April 30, 2018 / 7:17 pm

    I’m someone who used to work in the skin care industry. And suffice it to say, some of it, like Hannah points out in her blog post, is well, bullshit. Companies throw around terms like “natural” and “organic” as if they mean anything, when really they’re fluid marketing terms. Many acne products contain ingredients most commonly known to cause acne.

    The best thing you can do to get clear skin is research. Look up what ingredients work and don’t work. Patch test them. Find out your skin type. Read ingredient labels. It takes work, but it also minimizes the time and allows you to treat your skin care like self care because you know what you’re doing for your skin isn’t hurting you in the long (or the short) run. And what works for one person certainly isn’t going to work for everyone else.

    The bottom line, for me, is that the skin is the largest organ in the body. It deserves the TLC that we treat the rest of our body with. Sometimes that’s going to mean cutting out steps and other times it’s going to mean adding them. Skin changes.

    But clear, healthy, and glowing skin is definitely something to strive for, just like being physically healthy.

  3. Laura
    April 30, 2018 / 9:00 pm

    I love skincare, my skin would be so much worse now than if I didn’t follow a routine. I understand why people are frustrated with certain brands and products that make their skin worse. For instance, foaming cleaners are targeted at those with oily/acne prone skin, which is probably the worst type of cleanser to use. I think that educating yourself on formulation and ingredients is a great way of avoiding that. Skincare has made me so much more confident and has helped me massively, I think you just need to know where to look and what products are bad for your skin (wipes). Caroline Hirons is an amazing skin care expert who knows her stuff! Would highly recommend giving her blog a read.

  4. Jane Norton
    May 1, 2018 / 12:33 pm

    You are so right!

  5. Vera
    May 1, 2018 / 2:13 pm

    I never wear make-up and I dont do anything for my skin except wash it from time to time. I did have spots, which have decreased immensely since once using cream from the apothecary and after that maintaining a healthy sleeping pattern and drinking enough have kept the spots (mostly) away. To me skin care is not essential. The one time I tried it my skin started to get itchy, like my skin was not happy with any help to take care of itself which it did not need.
    I realise that I am lucky with my skin and I guess this wont work for everyone.
    So I guess my perspective of it is that you should only interfere with your skin when necessary. My skin does not need it (anymore) so I dont put anything on it. When it does get bad I’ll try and help it along. Drinking and sleeping well helps a lot as well.

  6. Mariely
    May 1, 2018 / 4:05 pm

    I try to use natural ingredients for my routine. I use black soap to cleanse, a toner and shea butter as moisturizer. Once a week, I use Aztec’s clay mask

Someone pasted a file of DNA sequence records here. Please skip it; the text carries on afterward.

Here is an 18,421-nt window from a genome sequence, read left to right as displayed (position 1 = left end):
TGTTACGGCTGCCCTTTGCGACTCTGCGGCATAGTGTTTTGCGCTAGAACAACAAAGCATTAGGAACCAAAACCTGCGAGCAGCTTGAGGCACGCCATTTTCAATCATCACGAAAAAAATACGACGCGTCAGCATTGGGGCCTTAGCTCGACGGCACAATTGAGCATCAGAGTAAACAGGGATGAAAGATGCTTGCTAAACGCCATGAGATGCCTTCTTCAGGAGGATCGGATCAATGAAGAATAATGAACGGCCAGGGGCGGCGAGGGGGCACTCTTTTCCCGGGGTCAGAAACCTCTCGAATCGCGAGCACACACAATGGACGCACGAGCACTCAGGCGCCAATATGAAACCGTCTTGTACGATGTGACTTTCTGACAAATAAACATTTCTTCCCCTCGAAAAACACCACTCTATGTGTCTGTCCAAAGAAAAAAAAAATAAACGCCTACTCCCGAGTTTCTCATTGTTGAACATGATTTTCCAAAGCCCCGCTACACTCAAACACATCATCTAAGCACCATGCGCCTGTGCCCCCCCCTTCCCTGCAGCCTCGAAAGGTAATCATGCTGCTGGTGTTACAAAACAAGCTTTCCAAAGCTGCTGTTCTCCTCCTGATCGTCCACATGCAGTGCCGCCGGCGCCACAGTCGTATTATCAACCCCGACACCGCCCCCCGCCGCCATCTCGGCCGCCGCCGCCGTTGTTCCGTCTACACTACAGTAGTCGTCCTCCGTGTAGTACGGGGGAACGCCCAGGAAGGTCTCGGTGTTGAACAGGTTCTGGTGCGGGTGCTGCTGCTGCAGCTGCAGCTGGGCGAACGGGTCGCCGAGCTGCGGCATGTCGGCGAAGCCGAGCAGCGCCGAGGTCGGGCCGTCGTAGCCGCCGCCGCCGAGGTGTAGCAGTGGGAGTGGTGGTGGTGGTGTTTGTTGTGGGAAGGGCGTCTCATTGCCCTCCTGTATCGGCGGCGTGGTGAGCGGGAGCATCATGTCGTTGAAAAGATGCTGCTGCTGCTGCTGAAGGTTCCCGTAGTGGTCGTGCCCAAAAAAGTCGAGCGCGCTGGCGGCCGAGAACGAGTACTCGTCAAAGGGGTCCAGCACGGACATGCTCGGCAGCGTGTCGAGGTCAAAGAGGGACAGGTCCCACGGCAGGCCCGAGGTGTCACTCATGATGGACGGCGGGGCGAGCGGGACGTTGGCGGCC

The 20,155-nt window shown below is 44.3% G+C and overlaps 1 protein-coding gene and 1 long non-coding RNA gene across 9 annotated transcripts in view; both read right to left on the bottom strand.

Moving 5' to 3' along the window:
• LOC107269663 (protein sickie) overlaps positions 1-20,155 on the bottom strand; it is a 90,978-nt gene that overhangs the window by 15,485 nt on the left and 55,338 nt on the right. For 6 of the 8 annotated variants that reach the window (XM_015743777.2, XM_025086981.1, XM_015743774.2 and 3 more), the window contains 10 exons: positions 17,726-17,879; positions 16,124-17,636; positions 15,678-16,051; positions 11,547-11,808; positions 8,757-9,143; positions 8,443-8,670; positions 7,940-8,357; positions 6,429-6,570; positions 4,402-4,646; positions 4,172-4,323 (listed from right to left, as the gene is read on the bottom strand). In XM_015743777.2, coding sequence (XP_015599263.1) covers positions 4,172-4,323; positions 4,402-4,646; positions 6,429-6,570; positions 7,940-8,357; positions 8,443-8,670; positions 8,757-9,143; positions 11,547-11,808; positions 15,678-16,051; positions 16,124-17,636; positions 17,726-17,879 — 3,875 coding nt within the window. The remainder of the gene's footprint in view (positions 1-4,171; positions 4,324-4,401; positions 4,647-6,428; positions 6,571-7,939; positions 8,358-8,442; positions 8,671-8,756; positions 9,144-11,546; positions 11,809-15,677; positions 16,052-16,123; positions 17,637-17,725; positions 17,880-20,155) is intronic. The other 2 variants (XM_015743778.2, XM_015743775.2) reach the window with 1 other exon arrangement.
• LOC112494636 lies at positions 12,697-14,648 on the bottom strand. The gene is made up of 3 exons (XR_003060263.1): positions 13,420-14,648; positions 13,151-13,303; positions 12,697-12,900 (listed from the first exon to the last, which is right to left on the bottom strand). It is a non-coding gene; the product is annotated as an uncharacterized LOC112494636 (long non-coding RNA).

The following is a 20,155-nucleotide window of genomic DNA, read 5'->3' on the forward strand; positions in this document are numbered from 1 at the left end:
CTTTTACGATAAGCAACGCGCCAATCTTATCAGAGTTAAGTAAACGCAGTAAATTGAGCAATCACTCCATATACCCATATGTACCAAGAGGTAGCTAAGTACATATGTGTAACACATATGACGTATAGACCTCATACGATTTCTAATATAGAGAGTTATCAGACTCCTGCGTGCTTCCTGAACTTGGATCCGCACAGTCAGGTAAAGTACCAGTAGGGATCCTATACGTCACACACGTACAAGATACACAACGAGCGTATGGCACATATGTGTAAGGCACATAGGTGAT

7. May 2, 2018 / 12:09 pm

    This is such a great post. I love that you mention that skin care is more than just taking care of your skin and it doesn’t have to be about using expensive products and doing a whole routine. I love the few minutes that it gives me in the morning to take care of myself before I start my day and feel like I’m doing something good for my body. It gives me a chance to reconnect with myself when my anxiety is ramping up before I go to work.

    https://www.reallifewander.com/blog/2018/2/7/my-favorite-zero-waste-products

  8. May 3, 2018 / 10:31 am

    I completely agree, you can’t say it that skincare doesn’t work because things have worked for other people it just takes a long ass time to find products that work for you!!! I can see where Hannah is coming from, I think certain brands are scamming us into believing that we absolutely need their product to look like the models in their advertisement who already spend $$$ on facial and treatment every week.
    Anywho great post!!!!!

  9. John Latten
    May 6, 2018 / 7:14 pm

    I think skin care products definitely work, but if a person is suffering from acne, rosacea, scarring etc their best bet is probably to see a dermatologist.

    That way they would be told exactly what skin condition they are suffering from and their doctor could prescribe them something that actually works.

    I guess this would avoid a lot of the stabbing in the dark with products out there that may or may not work as well.

    A mate of mine had horrendous acne when we were in school and he went to see his dermatologist and his doctor prescribed him a skin care product that totally cleared his skin within three months.

  10. turveydrop
    May 8, 2018 / 9:40 pm

    Just a quick comment on the format of your blog. I think the content is great, but the column width is a touch too wide to comfortably read on a computer screen. I think it could read better with 12 words per line, max 15. Otherwise it just makes for tired eyes! Rant over, keep up the good work!

  11. May 9, 2018 / 11:20 pm

    I totally agree that skincare is very important but I’d say I have a love hate relationship with it. I’ve done medication on medication, saw a really expensive dermatologist for 10 years, I even tried a clinical trial of one particular medication that made me pass out in the shower 10 days in. While my skin has gotten better with age, I still get cystic acne all the time and no matter how much money I dump into my routine I can’t find something that works or me. That being said, I’ve found some masks and creams that really help in particularly bad break out moments, I just can’t seem to nail down that basic routine that works week by week. Having a few products that work keeps my hopes up but I’m keeping my fingers crossed that I eventually stumble upon an affordable option to keep my cystic acne at bay for longer periods of time.